New Batteries At Last

La Mischief came with four 120AH Gel Batteries that were failing fast. It was disappointing to see that they lasted less than 3 years, but the first winter in Yacht Marine caused some issues. And 480AH in total was a bit undersized as La Mischief is somewhat hungry on the electricity front, often chewing through 25A of juice at times. I had increased the solar panels to 1000W to try and compensate but I was fighting a losing battle.

After much research, I decided it was time for some Lithium batteries, LiFePO4 to be exact. I settled on four 90AH Victron LiFePO4 batteries, which we calculated to be just enough as Lithiums can be run down to 20% quite comfortably. Having now installed them, I’m still not entirely convinced  this is enough as I’m finding I still have to run the genset in the morning for 30 minutes.  its is however going into winter so the solars don’t get as much of a run as they used to. Time will tell.

DSC_0845

Fitting Lithium batteries is not just a simple matter of swapping out the old Gels with the new Lithiums. Sanli and his helpers spent three days completing the job, 15 hours in total. Luckily, we managed to find a spot at the publicly owned Town Marina, rather than having to pull into Skopea Marina, which is the least expensive of the very expensive private marinas in town. They weren’t keen on Cats at the Town Marina, but Dee managed to sweet talk them into letting us have a berth.

Slide1
The somewhat complex charging architecture.

The Lithiums need their own Battery Management System (BMS), that controls the batteries as well as the Victron chargers and some relays to stop over charging and over loading. This BMS is a single point of failure so at some stage, I will need to pick up a spare.

DSC_0842
The various relays

The Victron Quattro Inverter/Charger needed a firmware upgrade to work with the BMS as the BMS now controls it’s charging behaviour, as well as shutting the Invertor down if the batteries get low.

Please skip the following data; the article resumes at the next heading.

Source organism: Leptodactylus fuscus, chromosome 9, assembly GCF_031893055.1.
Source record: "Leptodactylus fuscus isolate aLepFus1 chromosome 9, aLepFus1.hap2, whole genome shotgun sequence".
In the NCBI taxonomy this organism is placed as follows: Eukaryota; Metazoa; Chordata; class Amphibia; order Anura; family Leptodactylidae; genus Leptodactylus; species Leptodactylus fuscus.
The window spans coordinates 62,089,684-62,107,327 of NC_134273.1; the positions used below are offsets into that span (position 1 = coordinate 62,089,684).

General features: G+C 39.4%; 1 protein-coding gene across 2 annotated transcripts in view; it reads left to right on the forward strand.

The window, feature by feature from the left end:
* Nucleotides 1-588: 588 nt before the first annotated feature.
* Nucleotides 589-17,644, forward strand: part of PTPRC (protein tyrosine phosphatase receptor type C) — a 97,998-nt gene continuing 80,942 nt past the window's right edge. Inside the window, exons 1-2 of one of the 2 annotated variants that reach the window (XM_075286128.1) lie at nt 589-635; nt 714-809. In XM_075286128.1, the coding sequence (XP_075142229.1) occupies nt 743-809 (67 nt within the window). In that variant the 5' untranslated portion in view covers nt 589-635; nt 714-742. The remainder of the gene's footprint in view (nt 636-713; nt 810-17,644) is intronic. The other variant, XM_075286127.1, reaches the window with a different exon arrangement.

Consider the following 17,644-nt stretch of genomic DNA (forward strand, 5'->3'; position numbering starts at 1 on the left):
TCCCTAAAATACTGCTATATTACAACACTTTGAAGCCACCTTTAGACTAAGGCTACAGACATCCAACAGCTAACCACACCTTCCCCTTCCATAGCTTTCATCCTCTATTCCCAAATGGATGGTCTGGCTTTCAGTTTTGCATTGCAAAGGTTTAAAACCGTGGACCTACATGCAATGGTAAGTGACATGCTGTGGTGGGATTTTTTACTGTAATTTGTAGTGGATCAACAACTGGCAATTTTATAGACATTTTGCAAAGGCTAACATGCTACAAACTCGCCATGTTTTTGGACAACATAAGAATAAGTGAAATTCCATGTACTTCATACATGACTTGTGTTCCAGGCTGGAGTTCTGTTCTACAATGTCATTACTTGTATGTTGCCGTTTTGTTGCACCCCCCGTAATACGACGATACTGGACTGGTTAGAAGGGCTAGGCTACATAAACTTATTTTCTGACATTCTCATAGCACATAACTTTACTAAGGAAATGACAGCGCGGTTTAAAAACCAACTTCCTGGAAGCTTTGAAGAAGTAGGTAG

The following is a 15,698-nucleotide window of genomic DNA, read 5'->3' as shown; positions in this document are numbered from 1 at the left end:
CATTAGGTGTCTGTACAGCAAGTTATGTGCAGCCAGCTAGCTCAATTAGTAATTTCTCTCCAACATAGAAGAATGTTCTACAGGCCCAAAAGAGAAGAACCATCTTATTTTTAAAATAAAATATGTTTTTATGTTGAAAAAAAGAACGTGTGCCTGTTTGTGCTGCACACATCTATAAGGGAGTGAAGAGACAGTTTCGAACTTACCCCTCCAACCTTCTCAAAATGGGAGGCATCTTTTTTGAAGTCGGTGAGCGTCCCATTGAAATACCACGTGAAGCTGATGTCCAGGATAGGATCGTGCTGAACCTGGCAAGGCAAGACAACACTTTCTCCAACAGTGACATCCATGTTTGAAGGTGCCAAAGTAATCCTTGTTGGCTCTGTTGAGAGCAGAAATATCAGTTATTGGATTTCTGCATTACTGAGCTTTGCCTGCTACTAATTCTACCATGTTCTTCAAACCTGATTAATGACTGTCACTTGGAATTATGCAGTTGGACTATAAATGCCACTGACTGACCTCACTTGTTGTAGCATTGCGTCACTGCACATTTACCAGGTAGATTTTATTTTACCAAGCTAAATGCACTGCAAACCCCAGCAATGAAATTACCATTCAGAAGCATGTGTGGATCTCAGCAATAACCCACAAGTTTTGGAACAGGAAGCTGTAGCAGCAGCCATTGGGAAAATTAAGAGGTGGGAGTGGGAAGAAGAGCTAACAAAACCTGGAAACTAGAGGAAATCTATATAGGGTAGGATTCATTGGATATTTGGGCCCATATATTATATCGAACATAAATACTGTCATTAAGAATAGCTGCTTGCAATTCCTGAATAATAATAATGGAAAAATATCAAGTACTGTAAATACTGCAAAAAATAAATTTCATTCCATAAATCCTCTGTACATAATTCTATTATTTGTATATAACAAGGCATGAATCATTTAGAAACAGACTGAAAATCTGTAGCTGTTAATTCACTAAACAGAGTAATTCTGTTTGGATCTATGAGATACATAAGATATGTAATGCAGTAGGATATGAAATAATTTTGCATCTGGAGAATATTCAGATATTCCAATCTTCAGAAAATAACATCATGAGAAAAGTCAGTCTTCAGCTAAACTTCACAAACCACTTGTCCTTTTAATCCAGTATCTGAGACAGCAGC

The Victron Bluesolar 70/150 Charger also needed a firmware upgrade but to do this we needed a very expensive VE.Direct to USB interface cable (part number ASS030530000 for my future reference) that Sanli didn’t have. I will need to pick up in Oz. With the right firmware in place, the BMS controls the Bluesolar charger, but for the Victron rep in Turkey recommended that we stick a BMS controlled relay in to control the charging.

Battery monitoring is also an issue. I now have a Victron BMV700 battery monitor and associated shunt, together with a new Victron Colour Control GX Monitor. This Colour Control gets its information from the Battery Monitor and the Quattro. With the firmware update on the Blue Solar unit, I will be able to get the solar panel input on this unit as well.

However, I’m still not comfortable with my monitoring setup. The State of Charge can be showing 100% and I still have 150A going into the batteries. In the old days, I could use the Voltage of the batteries as a fairly good indication of their SOC but not with the Lithiums. They keep their charge high right up to when they start to go flat. I’ve been through the BMV700 manual and played around with the Peukert exponent and the Charging Efficiency factor as per the manual but still no luck getting the SOC to make sense.

DSC_0846
BMS and Mains Disconnect

The other outstanding item I need to get going is the wireless interface to Victron’s VRM Portal. From here, I can get email alerts and monitor the whole setup from my phone using Victron’s android app. I bought a Wifi dongle in Fethiye, but the CCGX didn’t recognize it so I need to get the Victron dongle. I will wait to I get back to Perth to pick this up.

DSC_0840

The good news was I didn’t need to change the existing (non-Victron) charging components from Christec and Mastervolt. All I needed to do was to place some BMS controlled relays between them and the new batteries, and the BMS took care of regulating the voltages.

Because of the complexities of the new system, I took Allan’s wise words of advice and left a couple of my old batteries in place, together with a battery switch so that in the event of a failure, I can simply switch across to the old batteries until I can sort out what the problem is, rather than having alarms going off everywhere in the middle of a night passage with no power. A very sensible idea. Allan’s been a great help as he has installed Lithiums on Camelot and I’ve been lucky to pick his considerable brain power in this area as he’s very much in love with his battery set-up.